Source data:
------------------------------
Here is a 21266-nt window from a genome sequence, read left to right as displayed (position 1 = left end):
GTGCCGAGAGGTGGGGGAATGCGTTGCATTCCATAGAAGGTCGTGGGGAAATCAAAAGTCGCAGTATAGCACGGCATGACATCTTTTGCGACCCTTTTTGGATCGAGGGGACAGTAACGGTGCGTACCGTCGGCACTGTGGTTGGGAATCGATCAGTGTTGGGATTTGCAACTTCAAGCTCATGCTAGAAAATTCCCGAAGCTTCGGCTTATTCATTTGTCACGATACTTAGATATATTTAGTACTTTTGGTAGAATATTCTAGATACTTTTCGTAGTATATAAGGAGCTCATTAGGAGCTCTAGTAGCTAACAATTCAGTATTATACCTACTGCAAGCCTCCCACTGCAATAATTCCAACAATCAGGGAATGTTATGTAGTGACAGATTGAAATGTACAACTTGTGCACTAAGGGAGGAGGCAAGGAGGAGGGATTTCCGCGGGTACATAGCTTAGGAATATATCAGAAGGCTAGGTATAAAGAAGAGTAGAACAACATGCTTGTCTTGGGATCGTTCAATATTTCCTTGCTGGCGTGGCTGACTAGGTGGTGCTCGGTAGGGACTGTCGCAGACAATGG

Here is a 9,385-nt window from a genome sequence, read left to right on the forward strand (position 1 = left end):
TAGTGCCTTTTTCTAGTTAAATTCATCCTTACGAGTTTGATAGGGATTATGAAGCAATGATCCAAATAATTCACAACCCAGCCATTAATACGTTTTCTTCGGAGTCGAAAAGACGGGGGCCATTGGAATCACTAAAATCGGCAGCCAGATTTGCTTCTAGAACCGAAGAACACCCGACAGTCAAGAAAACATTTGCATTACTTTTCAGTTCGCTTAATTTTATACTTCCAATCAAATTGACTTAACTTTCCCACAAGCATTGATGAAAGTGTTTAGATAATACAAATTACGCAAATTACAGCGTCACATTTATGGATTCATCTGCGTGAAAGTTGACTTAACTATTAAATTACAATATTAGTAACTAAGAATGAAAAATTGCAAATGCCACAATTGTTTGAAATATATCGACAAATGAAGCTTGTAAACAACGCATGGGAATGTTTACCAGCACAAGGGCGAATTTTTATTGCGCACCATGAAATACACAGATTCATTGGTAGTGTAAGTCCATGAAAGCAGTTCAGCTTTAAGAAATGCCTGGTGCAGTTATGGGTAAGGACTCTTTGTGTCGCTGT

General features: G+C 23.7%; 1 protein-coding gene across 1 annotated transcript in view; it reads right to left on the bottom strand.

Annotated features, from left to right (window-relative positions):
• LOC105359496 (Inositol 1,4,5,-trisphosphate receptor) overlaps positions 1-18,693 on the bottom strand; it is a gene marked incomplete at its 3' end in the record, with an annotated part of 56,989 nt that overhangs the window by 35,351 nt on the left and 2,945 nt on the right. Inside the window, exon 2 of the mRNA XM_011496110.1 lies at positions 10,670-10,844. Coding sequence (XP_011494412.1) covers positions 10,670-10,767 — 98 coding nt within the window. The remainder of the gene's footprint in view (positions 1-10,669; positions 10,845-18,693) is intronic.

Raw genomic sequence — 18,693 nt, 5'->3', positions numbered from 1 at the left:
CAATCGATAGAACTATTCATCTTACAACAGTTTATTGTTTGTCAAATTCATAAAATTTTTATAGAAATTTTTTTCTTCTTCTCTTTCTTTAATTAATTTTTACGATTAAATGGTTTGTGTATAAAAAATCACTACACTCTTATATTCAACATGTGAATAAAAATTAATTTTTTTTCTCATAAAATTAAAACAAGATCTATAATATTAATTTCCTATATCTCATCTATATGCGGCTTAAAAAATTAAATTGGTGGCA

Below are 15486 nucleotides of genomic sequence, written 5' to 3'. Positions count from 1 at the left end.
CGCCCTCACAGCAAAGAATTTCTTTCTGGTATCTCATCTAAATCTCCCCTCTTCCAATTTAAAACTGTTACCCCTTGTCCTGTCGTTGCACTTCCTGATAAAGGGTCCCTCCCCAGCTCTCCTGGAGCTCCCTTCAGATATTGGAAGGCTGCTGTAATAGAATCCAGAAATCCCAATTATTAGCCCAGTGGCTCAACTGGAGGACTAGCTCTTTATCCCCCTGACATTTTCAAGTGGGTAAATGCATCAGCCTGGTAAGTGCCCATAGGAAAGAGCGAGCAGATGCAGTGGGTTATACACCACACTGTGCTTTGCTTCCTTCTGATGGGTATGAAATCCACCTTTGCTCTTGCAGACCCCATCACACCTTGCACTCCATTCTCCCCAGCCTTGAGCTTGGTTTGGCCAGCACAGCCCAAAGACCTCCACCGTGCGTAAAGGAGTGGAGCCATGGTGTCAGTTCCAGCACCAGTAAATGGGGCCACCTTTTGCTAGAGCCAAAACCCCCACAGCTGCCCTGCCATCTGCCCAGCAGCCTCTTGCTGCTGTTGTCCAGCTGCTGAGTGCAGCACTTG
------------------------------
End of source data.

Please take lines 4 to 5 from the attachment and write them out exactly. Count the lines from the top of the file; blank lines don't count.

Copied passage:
TAGTGCCTTTTTCTAGTTAAATTCATCCTTACGAGTTTGATAGGGATTATGAAGCAATGATCCAAATAATTCACAACCCAGCCATTAATACGTTTTCTTCGGAGTCGAAAAGACGGGGGCCATTGGAATCACTAAAATCGGCAGCCAGATTTGCTTCTAGAACCGAAGAACACCCGACAGTCAAGAAAACATTTGCATTACTTTTCAGTTCGCTTAATTTTATACTTCCAATCAAATTGACTTAACTTTCCCACAAGCATTGATGAAAGTGTTTAGATAATACAAATTACGCAAATTACAGCGTCACATTTATGGATTCATCTGCGTGAAAGTTGACTTAACTATTAAATTACAATATTAGTAACTAAGAATGAAAAATTGCAAATGCCACAATTGTTTGAAATATATCGACAAATGAAGCTTGTAAACAACGCATGGGAATGTTTACCAGCACAAGGGCGAATTTTTATTGCGCACCATGAAATACACAGATTCATTGGTAGTGTAAGTCCATGAAAGCAGTTCAGCTTTAAGAAATGCCTGGTGCAGTTATGGGTAAGGACTCTTTGTGTCGCTGT

General features: G+C 23.7%; 1 protein-coding gene across 1 annotated transcript in view; it reads right to left on the bottom strand.